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Welcoming three new Deputy Editors-in-Chief at PLOS Computational Biology

We’re thrilled to announce the appointment of three new Deputy Editors-in-Chief (DEICs) for PLOS Computational Biology: Sebastian Bonhoeffer, Jason Papin and Olaf Sporns.

As well-respected and committed Deputy Editors, Sebastian, Jason and Olaf have been key members of the editorial board for a number of years, and we’re delighted to welcome them to their new roles. Their areas of expertise represent PLOS Computational Biology’s broad scope, and as DEICs they will help Editor-in-Chief Ruth Nussinov shape the journal’s Editorial Board, scope and policies.

Here’s a bit more about each of our new DEICs.

Sebastian Bonhoeffer
Image credit: Sebastian Bonhoeffer

Sebastian Bonhoeffer is Full Professor of Theoretical Biology at the ETH Zurich. Following studies in music in Basel, and physics in Munich and Vienna, he then moved to Oxford to do a PhD with Martin Nowak and Robert May at the Department of Zoology. His research focuses on using population biological models to understand fundamental biological processes. He has worked extensively on mathematical models describing the population dynamics of virus infections within infected individuals.

BioMedical Engineering, UVa.
Image credit: Jason Papin

Jason Papin is on the faculty of the Department of Biomedical Engineering at the University of Virginia.  He received his BS, MS, and PhD in Bioengineering at the University of California, San Diego. His research group develops methods to integrate high-throughput data and generate predictive computational models to address challenges in metabolic engineering, infectious disease, and cancer.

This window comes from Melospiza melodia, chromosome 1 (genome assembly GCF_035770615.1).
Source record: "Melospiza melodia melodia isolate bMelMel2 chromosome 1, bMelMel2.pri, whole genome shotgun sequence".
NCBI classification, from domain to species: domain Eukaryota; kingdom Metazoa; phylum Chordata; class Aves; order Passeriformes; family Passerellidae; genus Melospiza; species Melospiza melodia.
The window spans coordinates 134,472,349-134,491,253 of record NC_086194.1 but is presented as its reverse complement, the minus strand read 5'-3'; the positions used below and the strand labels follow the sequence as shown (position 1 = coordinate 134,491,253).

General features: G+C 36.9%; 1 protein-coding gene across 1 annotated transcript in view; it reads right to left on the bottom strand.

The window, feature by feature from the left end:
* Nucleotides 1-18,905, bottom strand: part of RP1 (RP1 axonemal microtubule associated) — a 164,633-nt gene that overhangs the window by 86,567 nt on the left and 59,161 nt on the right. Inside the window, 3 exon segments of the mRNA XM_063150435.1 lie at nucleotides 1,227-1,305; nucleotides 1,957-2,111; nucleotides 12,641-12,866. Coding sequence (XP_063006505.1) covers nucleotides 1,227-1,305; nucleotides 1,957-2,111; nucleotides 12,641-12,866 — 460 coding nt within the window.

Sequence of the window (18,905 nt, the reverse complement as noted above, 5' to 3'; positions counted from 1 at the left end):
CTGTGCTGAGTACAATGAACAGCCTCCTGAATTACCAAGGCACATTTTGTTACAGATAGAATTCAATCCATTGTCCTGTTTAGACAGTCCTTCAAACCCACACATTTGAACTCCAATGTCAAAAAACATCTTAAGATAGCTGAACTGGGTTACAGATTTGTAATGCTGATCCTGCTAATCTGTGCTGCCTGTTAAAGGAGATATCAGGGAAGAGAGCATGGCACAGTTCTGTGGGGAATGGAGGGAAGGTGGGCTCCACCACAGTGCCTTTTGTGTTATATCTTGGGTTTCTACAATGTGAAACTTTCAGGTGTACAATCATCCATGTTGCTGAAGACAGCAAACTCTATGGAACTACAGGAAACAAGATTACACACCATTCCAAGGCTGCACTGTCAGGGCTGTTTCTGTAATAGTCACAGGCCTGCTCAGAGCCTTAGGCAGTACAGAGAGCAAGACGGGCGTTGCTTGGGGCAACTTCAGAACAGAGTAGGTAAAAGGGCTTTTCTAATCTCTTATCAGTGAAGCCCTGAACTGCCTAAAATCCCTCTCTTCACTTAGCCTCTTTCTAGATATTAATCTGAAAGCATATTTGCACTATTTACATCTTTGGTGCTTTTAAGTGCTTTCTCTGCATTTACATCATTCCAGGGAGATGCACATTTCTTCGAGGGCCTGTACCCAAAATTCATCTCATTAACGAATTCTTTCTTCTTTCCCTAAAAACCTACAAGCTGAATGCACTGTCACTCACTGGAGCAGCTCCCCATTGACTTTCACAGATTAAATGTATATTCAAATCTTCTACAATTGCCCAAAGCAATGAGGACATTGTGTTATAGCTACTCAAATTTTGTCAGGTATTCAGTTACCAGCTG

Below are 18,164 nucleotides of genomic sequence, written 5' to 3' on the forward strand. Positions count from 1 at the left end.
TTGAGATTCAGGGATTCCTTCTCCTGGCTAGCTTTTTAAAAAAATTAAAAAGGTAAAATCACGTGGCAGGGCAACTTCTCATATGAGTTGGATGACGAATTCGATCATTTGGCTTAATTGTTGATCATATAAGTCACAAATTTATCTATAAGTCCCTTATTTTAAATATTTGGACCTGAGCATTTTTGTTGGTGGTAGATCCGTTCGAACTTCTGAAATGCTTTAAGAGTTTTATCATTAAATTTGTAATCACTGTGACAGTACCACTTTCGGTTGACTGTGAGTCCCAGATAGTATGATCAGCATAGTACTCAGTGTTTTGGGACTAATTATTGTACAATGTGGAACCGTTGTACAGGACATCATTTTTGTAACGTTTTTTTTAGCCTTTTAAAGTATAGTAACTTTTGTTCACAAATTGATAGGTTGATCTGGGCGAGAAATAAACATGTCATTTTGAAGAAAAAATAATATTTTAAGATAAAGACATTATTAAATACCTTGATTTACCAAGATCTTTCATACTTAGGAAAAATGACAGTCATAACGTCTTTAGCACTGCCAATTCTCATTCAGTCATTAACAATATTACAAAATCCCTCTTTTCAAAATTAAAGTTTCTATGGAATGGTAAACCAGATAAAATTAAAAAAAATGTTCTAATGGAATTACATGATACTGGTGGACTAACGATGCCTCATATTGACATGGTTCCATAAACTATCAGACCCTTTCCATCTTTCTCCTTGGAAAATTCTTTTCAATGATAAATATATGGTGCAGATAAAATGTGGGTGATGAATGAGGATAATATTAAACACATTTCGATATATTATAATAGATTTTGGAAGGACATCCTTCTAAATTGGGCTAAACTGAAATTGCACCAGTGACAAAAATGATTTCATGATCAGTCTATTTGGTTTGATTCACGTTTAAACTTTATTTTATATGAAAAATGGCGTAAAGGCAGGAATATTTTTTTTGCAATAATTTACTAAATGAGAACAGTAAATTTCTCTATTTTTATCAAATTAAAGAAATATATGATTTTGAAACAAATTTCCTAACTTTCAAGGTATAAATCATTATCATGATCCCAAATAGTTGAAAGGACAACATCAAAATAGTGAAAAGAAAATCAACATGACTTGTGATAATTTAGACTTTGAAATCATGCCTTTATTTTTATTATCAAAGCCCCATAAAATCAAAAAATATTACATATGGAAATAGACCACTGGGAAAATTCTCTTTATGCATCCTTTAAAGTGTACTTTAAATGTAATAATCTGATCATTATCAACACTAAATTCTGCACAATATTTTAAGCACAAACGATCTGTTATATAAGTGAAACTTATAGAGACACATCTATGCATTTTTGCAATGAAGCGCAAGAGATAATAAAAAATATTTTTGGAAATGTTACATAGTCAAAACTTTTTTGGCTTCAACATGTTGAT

Image credit: Olaf Sporns

After receiving an undergraduate degree in biochemistry, Olaf Sporns earned a PhD in neuroscience at Rockefeller University and then conducted postdoctoral work at The Neurosciences Institute in New York and San Diego. Currently he is a Distinguished Professor in the Department of Psychological and Brain Sciences at Indiana University in Bloomington. His main research area is theoretical and computational neuroscience, with a focus on complex brain networks.

We’d like to thank Sebastian, Jason and Olaf for their hard work for the journal over the past few years. Please join us in congratulating them on their new roles!

As a community journal, PLOS Computational Biology is your journal, and we want to hear from you. Please send your thoughts on the journal to ploscompbiol[at] or add them as comments to this blog post. We’re always happy to receive them.

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